ROWLETT, Sir Ralph (by 1513-71), of Holywell House, St. Albans, Herts.

Published in The History of Parliament: the House of Commons 1509-1558, ed. S.T. Bindoff, 1982
Available from Boydell and Brewer

Constituency

Dates

Family and Education

b. by 1513, 1st s. of Ralph Rowlett of London and St. Albans by 1st w. Jane Knight. educ. ?G. Inn, adm. 1533. m. (1) by 1544, Dorothy (d.1557), da. of John Bowles of Wallington, Herts., (2) 27 June 1558 Margaret (d. 3 Aug. 1558), da. of Sir Anthony Cooke of Gidea Hall, Essex, s.p. suc. fa. 4 Mar. 1543. Kntd. by 23 Sept. 1547.1

Offices Held

?Escheator, Essex and Herts. 1540-1; j.p. Herts. 1547-d., q. 1562; commr. relief 1550; sheriff, Essex and Herts. 1559-60.2

Biography

Sir Ralph Rowlett’s father established the fortune of the family; he was a member of the Goldsmiths’ Company of London, a merchant of the staple, and one of the two deputy masters of the mint from 1533. It was probably he and not his son who served as sheriff of Essex and Hertfordshire in 1541-2. When he died in March 1543 the son inherited seven Hertfordshire manors, and land and houses in St. Albans, of a total assessed value of over £150 a year. The elder Rowlett had been assessed for subsidy in 1540 at the very large sum of 500 marks, while the son’s estate was then valued at £26 13s.4d.3

In June 1543 Rowlett had livery of his inheritance, and in 1551 he and the other executors of his father’s will secured the discharge of a recognizance of £3,000 in which the elder Rowlett had been bound in 1530, probably as security for the proper performance of his duties at the mint. It was probably he, not his father, who had served as escheator in 1540-1, but otherwise he seems to have held no public office under Henry VIII. It was Edward VI who knighted Rowlett and made him a justice of the peace. He is known to have been Protestant in sympathy in Elizabeth’s time, and may have been so earlier; if so, his religious stance perhaps helped to secure his election to Parliament in 1547 in preference to rivals of older family or higher standing in Hertfordshire; the other knight of the shire was Sir Anthony Denny, a strong Protestant. Like Denny, Sir Richard Lee and Sir Henry Parker, Rowlett served with the Marquess of Northampton in his unsuccessful expedition of August 1549 against the Norfolk rebels. William Cecil listed Rowlett as one of those who was to have transacted affairs in Hertfordshire on behalf of Queen Jane’s government, but there is nothing to suggest that he was actively involved in the succession crisis of 1553. He sued out a pardon after Queen Mary’s accession.4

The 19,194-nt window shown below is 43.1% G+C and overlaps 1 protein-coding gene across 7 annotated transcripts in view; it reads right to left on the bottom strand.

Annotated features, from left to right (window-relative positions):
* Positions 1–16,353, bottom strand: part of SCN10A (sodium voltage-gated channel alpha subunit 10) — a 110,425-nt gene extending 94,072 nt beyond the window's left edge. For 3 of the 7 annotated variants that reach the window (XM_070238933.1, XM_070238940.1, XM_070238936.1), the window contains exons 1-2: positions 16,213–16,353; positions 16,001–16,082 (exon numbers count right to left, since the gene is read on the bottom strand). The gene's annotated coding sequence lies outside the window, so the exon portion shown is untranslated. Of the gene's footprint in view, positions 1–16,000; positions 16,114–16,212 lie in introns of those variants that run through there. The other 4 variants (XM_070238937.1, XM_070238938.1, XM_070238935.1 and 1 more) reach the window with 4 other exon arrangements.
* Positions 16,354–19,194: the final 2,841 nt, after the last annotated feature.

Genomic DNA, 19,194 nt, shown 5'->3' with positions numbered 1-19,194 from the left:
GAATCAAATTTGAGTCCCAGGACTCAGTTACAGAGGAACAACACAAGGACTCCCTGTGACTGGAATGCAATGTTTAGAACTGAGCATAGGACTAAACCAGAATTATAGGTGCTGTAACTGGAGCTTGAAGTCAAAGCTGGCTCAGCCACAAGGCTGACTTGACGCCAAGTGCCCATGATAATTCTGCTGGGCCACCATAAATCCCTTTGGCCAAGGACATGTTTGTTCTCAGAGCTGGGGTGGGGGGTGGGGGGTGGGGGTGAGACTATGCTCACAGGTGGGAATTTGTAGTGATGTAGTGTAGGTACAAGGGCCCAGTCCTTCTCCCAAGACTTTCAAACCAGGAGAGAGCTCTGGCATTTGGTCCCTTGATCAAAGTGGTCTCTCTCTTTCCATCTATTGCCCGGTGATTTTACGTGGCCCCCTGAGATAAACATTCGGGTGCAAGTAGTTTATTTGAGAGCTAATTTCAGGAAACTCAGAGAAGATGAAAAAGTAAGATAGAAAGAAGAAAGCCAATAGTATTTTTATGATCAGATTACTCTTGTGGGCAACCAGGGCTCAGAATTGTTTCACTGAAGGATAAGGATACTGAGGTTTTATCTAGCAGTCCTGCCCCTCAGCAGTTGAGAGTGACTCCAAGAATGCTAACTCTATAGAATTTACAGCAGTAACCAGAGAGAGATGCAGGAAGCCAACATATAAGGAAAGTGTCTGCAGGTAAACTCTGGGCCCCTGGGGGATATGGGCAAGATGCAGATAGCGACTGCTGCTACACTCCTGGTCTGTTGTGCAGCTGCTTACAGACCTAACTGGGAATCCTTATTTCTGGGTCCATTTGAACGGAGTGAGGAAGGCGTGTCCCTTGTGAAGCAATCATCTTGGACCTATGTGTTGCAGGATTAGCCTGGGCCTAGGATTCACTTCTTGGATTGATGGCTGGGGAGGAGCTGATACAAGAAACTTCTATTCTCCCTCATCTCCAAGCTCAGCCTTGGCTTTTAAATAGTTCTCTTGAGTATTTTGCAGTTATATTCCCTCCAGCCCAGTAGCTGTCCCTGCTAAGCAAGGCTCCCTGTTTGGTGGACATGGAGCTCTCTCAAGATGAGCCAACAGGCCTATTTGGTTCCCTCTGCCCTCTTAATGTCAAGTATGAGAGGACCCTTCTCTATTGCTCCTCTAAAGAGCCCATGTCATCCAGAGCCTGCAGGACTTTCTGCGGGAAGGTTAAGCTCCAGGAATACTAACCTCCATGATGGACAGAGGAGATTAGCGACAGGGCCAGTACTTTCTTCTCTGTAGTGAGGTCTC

Rowlett remained on the commission of the peace, but otherwise took no part in either local or national affairs under Mary. Family matters appear to have occupied him, for between 1556 and 1558 he made two separate settlements of his extensive lands. The first created an entail for the issue of himself and his first wife and may have been prompted by the birth of children who failed to survive. The second, in April 1558, was made in contemplation of his short-lived marriage to Margaret Cooke, a maid in waiting to the Queen. In December 1556 and January 1557 Rowlett sold three large parcels of land, one including the manor of Gorhambury, Hertfordshire, acquired through the agency of certain third parties by Sir Nicholas Bacon, a brother-in-law of Rowlett’s, who made it his main seat. Rowlett divested himself in 1565-6 of much of his remaining land by settlements for the benefit of his heirs-apparent, since it was by then evident that he would die childless.5